High school students prepare for final decisions about college
April 6, 2009
The offers are pouring in for Steamboat Springs High School seniors as the final crunch time for college selection comes to an end.
Offers for financial aid, scholarships and grants are following the letters for admittance as colleges entice students making their final decisions.
Senior John Cutter received admissions to nearly all of the colleges he applied to, but it was University of San Diego’s offer of financial aid that tipped the scales and led him to choose the school.
“Nowadays, it really comes down to who gives me more money,” he said.
San Diego gave Cutter the only “good” offer, he said, and helped him choose the school instead of Pepperdine University and Santa Clara University.
Cutter will double major in theology and political science at the school.
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Teachers at the high school, recognizing the difficult decisions students are facing, organized College Friday last week. All teachers were encouraged to wear paraphernalia from their alma maters to encourage students to ask questions about colleges.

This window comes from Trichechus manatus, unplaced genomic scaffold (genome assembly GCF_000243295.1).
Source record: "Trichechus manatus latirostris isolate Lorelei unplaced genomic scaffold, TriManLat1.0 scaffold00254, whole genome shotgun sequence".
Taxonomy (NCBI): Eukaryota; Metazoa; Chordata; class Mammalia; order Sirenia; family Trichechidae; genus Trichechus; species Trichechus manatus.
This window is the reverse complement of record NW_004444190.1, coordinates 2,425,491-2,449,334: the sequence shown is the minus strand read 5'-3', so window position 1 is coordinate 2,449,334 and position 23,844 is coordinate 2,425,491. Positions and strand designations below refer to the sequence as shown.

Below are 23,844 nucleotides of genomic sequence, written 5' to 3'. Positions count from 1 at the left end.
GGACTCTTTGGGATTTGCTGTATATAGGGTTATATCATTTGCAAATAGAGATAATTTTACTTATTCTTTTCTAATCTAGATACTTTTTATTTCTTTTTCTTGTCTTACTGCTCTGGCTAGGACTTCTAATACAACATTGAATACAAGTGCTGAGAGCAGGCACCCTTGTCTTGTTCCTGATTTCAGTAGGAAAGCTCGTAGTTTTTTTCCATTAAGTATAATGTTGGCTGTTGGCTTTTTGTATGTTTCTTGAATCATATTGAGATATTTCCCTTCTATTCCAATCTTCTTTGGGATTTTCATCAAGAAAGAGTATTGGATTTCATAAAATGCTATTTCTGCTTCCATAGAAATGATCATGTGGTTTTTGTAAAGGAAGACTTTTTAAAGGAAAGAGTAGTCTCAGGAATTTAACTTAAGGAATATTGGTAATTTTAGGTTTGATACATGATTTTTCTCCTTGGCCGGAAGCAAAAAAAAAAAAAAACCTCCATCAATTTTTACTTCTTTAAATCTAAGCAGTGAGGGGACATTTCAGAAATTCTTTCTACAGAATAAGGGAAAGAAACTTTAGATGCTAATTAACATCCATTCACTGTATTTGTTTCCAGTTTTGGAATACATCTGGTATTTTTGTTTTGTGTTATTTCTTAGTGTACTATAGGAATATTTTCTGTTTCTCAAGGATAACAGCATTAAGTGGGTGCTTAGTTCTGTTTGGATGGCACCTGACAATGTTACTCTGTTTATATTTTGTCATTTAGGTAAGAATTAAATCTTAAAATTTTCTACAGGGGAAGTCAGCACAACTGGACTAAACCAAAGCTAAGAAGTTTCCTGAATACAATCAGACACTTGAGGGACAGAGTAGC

The University of Wisconsin-Madison, the University of Akron, Florida State University, the University of Colorado and many other colleges were represented during the day.
Charlie Leech, representing Colorado College and Center College, said most of his students have been asking about the Greek systems at the schools, but he also has been giving students advice about college selection.
“(I’ve been telling them) the value of a liberal arts education, : and to expect the unexpected,” he said. “And it’s not for everybody.”
College and Careers Counselor Gayle Dudley said students still are working on scholarship requests the deadline for local scholarships is April 15 – and most students are narrowing down their choices.
She said College Friday was a good chance for students to talk to their teachers about colleges because “they don’t normally think of teachers as people,” she laughed.
Other students, like Cody Poirot, have everything figured out. Poirot said he has decided to attend the University of Northern Colorado, in Greeley, where he will major in musical theater.
He said he initially was concerned about the cost of college, but once he narrowed down his choices and looked at the finances of each, it wasn’t hard.
“I worried for a long time because I also applied for Washington University,” he said. “Now that I know where I’m going : UNC is not very expensive at all.”
Once colleges have made acceptance and financial aid offers, Leech said, it’s all in the students’ hands.
“I just encourage them to do the best they can, and the choice is theirs,” he said.
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